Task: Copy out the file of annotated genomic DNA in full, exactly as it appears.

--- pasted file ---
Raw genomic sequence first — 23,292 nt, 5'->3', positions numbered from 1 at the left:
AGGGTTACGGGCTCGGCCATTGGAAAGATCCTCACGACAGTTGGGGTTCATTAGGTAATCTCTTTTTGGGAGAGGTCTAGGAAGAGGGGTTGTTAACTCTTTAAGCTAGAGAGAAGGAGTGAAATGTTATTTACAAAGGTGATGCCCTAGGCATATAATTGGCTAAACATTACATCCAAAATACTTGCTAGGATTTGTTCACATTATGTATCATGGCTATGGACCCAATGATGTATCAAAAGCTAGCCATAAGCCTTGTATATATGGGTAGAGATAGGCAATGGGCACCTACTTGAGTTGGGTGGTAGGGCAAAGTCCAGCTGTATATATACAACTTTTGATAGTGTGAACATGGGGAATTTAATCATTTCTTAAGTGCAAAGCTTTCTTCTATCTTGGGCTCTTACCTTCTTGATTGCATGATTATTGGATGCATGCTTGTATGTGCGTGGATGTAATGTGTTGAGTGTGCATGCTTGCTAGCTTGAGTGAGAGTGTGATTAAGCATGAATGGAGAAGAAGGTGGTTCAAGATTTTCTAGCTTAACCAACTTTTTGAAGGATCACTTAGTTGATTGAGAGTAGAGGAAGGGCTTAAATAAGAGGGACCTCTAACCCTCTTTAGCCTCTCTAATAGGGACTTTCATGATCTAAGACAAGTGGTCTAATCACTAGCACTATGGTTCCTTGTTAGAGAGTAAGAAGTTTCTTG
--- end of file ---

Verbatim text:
Raw genomic sequence first — 23,292 nt, 5'->3', positions numbered from 1 at the left:
AGGGTTACGGGCTCGGCCATTGGAAAGATCCTCACGACAGTTGGGGTTCATTAGGTAATCTCTTTTTGGGAGAGGTCTAGGAAGAGGGGTTGTTAACTCTTTAAGCTAGAGAGAAGGAGTGAAATGTTATTTACAAAGGTGATGCCCTAGGCATATAATTGGCTAAACATTACATCCAAAATACTTGCTAGGATTTGTTCACATTATGTATCATGGCTATGGACCCAATGATGTATCAAAAGCTAGCCATAAGCCTTGTATATATGGGTAGAGATAGGCAATGGGCACCTACTTGAGTTGGGTGGTAGGGCAAAGTCCAGCTGTATATATACAACTTTTGATAGTGTGAACATGGGGAATTTAATCATTTCTTAAGTGCAAAGCTTTCTTCTATCTTGGGCTCTTACCTTCTTGATTGCATGATTATTGGATGCATGCTTGTATGTGCGTGGATGTAATGTGTTGAGTGTGCATGCTTGCTAGCTTGAGTGAGAGTGTGATTAAGCATGAATGGAGAAGAAGGTGGTTCAAGATTTTCTAGCTTAACCAACTTTTTGAAGGATCACTTAGTTGATTGAGAGTAGAGGAAGGGCTTAAATAAGAGGGACCTCTAACCCTCTTTAGCCTCTCTAATAGGGACTTTCATGATCTAAGACAAGTGGTCTAATCACTAGCACTATGGTTCCTTGTTAGAGAGTAAGAAGTTTCTTG